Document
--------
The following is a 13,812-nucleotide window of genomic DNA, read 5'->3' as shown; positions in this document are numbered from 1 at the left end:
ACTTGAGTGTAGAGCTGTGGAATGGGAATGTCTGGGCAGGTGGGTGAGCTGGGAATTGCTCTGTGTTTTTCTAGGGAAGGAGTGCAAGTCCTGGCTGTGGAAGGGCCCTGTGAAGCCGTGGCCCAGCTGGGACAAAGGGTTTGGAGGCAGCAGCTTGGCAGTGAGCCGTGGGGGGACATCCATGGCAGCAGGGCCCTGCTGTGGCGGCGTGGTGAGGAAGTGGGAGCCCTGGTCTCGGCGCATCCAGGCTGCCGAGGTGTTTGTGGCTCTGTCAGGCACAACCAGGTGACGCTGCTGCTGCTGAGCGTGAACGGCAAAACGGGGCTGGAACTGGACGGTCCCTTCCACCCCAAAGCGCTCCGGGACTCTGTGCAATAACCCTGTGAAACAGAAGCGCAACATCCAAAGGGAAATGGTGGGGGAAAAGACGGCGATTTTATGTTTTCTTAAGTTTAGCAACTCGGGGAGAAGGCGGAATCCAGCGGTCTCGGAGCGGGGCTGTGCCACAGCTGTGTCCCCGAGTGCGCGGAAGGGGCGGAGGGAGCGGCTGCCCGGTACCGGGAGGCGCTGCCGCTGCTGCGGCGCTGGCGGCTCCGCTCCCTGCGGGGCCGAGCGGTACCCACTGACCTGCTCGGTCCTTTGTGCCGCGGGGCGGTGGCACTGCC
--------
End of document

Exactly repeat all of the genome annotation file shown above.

The following is a 13,812-nucleotide window of genomic DNA, read 5'->3' as shown; positions in this document are numbered from 1 at the left end:
ACTTGAGTGTAGAGCTGTGGAATGGGAATGTCTGGGCAGGTGGGTGAGCTGGGAATTGCTCTGTGTTTTTCTAGGGAAGGAGTGCAAGTCCTGGCTGTGGAAGGGCCCTGTGAAGCCGTGGCCCAGCTGGGACAAAGGGTTTGGAGGCAGCAGCTTGGCAGTGAGCCGTGGGGGGACATCCATGGCAGCAGGGCCCTGCTGTGGCGGCGTGGTGAGGAAGTGGGAGCCCTGGTCTCGGCGCATCCAGGCTGCCGAGGTGTTTGTGGCTCTGTCAGGCACAACCAGGTGACGCTGCTGCTGCTGAGCGTGAACGGCAAAACGGGGCTGGAACTGGACGGTCCCTTCCACCCCAAAGCGCTCCGGGACTCTGTGCAATAACCCTGTGAAACAGAAGCGCAACATCCAAAGGGAAATGGTGGGGGAAAAGACGGCGATTTTATGTTTTCTTAAGTTTAGCAACTCGGGGAGAAGGCGGAATCCAGCGGTCTCGGAGCGGGGCTGTGCCACAGCTGTGTCCCCGAGTGCGCGGAAGGGGCGGAGGGAGCGGCTGCCCGGTACCGGGAGGCGCTGCCGCTGCTGCGGCGCTGGCGGCTCCGCTCCCTGCGGGGCCGAGCGGTACCCACTGACCTGCTCGGTCCTTTGTGCCGCGGGGCGGTGGCACTGCC